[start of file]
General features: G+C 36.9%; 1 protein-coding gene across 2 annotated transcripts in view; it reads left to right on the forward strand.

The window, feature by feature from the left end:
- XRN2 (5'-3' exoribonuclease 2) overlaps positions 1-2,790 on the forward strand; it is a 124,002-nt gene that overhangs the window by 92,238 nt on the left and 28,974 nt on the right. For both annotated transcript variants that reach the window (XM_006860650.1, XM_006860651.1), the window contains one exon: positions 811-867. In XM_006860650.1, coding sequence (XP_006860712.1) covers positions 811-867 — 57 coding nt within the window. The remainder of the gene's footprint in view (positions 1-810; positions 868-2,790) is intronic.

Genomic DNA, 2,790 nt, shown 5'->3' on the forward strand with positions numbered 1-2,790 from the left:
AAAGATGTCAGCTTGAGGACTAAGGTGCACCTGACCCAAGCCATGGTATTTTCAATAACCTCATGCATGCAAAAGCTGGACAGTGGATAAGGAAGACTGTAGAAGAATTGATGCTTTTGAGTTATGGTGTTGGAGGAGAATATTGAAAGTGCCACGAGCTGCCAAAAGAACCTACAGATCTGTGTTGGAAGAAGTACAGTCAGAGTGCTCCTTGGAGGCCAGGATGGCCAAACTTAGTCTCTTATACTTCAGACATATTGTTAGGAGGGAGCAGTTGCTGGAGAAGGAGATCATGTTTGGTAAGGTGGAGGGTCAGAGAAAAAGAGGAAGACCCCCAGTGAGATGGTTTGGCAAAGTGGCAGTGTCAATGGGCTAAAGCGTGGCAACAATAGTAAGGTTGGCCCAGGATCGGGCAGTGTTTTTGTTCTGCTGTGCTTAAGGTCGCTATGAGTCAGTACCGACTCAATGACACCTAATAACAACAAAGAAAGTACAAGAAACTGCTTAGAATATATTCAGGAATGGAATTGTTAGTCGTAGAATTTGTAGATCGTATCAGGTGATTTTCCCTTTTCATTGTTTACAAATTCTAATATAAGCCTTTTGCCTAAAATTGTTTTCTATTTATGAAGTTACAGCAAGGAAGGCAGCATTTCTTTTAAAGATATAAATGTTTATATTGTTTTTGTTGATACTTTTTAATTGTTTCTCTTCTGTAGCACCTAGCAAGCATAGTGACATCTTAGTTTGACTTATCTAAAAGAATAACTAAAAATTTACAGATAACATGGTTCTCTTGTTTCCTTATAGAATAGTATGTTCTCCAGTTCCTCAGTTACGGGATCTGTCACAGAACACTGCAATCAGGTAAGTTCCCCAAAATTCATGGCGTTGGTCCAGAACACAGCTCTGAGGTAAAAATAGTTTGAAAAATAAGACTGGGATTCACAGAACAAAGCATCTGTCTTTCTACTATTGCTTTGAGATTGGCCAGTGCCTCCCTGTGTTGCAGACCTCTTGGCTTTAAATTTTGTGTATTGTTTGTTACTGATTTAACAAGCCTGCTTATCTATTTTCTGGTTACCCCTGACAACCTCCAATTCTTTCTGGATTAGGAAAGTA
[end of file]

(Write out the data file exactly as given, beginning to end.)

General features: G+C 36.9%; 1 protein-coding gene across 2 annotated transcripts in view; it reads left to right on the forward strand.

The window, feature by feature from the left end:
- XRN2 (5'-3' exoribonuclease 2) overlaps positions 1-2,790 on the forward strand; it is a 124,002-nt gene that overhangs the window by 92,238 nt on the left and 28,974 nt on the right. For both annotated transcript variants that reach the window (XM_006860650.1, XM_006860651.1), the window contains one exon: positions 811-867. In XM_006860650.1, coding sequence (XP_006860712.1) covers positions 811-867 — 57 coding nt within the window. The remainder of the gene's footprint in view (positions 1-810; positions 868-2,790) is intronic.

Genomic DNA, 2,790 nt, shown 5'->3' on the forward strand with positions numbered 1-2,790 from the left:
AAAGATGTCAGCTTGAGGACTAAGGTGCACCTGACCCAAGCCATGGTATTTTCAATAACCTCATGCATGCAAAAGCTGGACAGTGGATAAGGAAGACTGTAGAAGAATTGATGCTTTTGAGTTATGGTGTTGGAGGAGAATATTGAAAGTGCCACGAGCTGCCAAAAGAACCTACAGATCTGTGTTGGAAGAAGTACAGTCAGAGTGCTCCTTGGAGGCCAGGATGGCCAAACTTAGTCTCTTATACTTCAGACATATTGTTAGGAGGGAGCAGTTGCTGGAGAAGGAGATCATGTTTGGTAAGGTGGAGGGTCAGAGAAAAAGAGGAAGACCCCCAGTGAGATGGTTTGGCAAAGTGGCAGTGTCAATGGGCTAAAGCGTGGCAACAATAGTAAGGTTGGCCCAGGATCGGGCAGTGTTTTTGTTCTGCTGTGCTTAAGGTCGCTATGAGTCAGTACCGACTCAATGACACCTAATAACAACAAAGAAAGTACAAGAAACTGCTTAGAATATATTCAGGAATGGAATTGTTAGTCGTAGAATTTGTAGATCGTATCAGGTGATTTTCCCTTTTCATTGTTTACAAATTCTAATATAAGCCTTTTGCCTAAAATTGTTTTCTATTTATGAAGTTACAGCAAGGAAGGCAGCATTTCTTTTAAAGATATAAATGTTTATATTGTTTTTGTTGATACTTTTTAATTGTTTCTCTTCTGTAGCACCTAGCAAGCATAGTGACATCTTAGTTTGACTTATCTAAAAGAATAACTAAAAATTTACAGATAACATGGTTCTCTTGTTTCCTTATAGAATAGTATGTTCTCCAGTTCCTCAGTTACGGGATCTGTCACAGAACACTGCAATCAGGTAAGTTCCCCAAAATTCATGGCGTTGGTCCAGAACACAGCTCTGAGGTAAAAATAGTTTGAAAAATAAGACTGGGATTCACAGAACAAAGCATCTGTCTTTCTACTATTGCTTTGAGATTGGCCAGTGCCTCCCTGTGTTGCAGACCTCTTGGCTTTAAATTTTGTGTATTGTTTGTTACTGATTTAACAAGCCTGCTTATCTATTTTCTGGTTACCCCTGACAACCTCCAATTCTTTCTGGATTAGGAAAGTA